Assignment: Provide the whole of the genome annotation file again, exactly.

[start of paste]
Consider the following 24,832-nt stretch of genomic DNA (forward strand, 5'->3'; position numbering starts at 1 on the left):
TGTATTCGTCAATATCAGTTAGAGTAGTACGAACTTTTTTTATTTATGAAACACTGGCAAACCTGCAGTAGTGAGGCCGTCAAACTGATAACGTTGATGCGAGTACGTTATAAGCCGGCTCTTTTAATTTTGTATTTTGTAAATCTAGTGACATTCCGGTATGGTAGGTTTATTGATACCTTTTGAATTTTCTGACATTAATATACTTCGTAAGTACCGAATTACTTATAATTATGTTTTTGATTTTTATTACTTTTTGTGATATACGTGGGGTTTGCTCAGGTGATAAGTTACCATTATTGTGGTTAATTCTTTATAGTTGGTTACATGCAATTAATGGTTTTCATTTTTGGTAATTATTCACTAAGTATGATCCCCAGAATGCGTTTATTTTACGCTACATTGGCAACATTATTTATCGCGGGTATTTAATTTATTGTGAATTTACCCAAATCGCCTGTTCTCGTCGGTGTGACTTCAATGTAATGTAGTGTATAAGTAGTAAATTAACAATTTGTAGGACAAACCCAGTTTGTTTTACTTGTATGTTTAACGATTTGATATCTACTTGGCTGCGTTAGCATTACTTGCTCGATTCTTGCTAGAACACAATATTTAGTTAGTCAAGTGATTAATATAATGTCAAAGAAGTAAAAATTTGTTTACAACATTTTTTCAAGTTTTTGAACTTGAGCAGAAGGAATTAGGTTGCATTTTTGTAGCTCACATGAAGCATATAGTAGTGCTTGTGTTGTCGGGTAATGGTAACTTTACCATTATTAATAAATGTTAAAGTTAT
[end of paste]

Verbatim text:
Consider the following 24,832-nt stretch of genomic DNA (forward strand, 5'->3'; position numbering starts at 1 on the left):
TGTATTCGTCAATATCAGTTAGAGTAGTACGAACTTTTTTTATTTATGAAACACTGGCAAACCTGCAGTAGTGAGGCCGTCAAACTGATAACGTTGATGCGAGTACGTTATAAGCCGGCTCTTTTAATTTTGTATTTTGTAAATCTAGTGACATTCCGGTATGGTAGGTTTATTGATACCTTTTGAATTTTCTGACATTAATATACTTCGTAAGTACCGAATTACTTATAATTATGTTTTTGATTTTTATTACTTTTTGTGATATACGTGGGGTTTGCTCAGGTGATAAGTTACCATTATTGTGGTTAATTCTTTATAGTTGGTTACATGCAATTAATGGTTTTCATTTTTGGTAATTATTCACTAAGTATGATCCCCAGAATGCGTTTATTTTACGCTACATTGGCAACATTATTTATCGCGGGTATTTAATTTATTGTGAATTTACCCAAATCGCCTGTTCTCGTCGGTGTGACTTCAATGTAATGTAGTGTATAAGTAGTAAATTAACAATTTGTAGGACAAACCCAGTTTGTTTTACTTGTATGTTTAACGATTTGATATCTACTTGGCTGCGTTAGCATTACTTGCTCGATTCTTGCTAGAACACAATATTTAGTTAGTCAAGTGATTAATATAATGTCAAAGAAGTAAAAATTTGTTTACAACATTTTTTCAAGTTTTTGAACTTGAGCAGAAGGAATTAGGTTGCATTTTTGTAGCTCACATGAAGCATATAGTAGTGCTTGTGTTGTCGGGTAATGGTAACTTTACCATTATTAATAAATGTTAAAGTTAT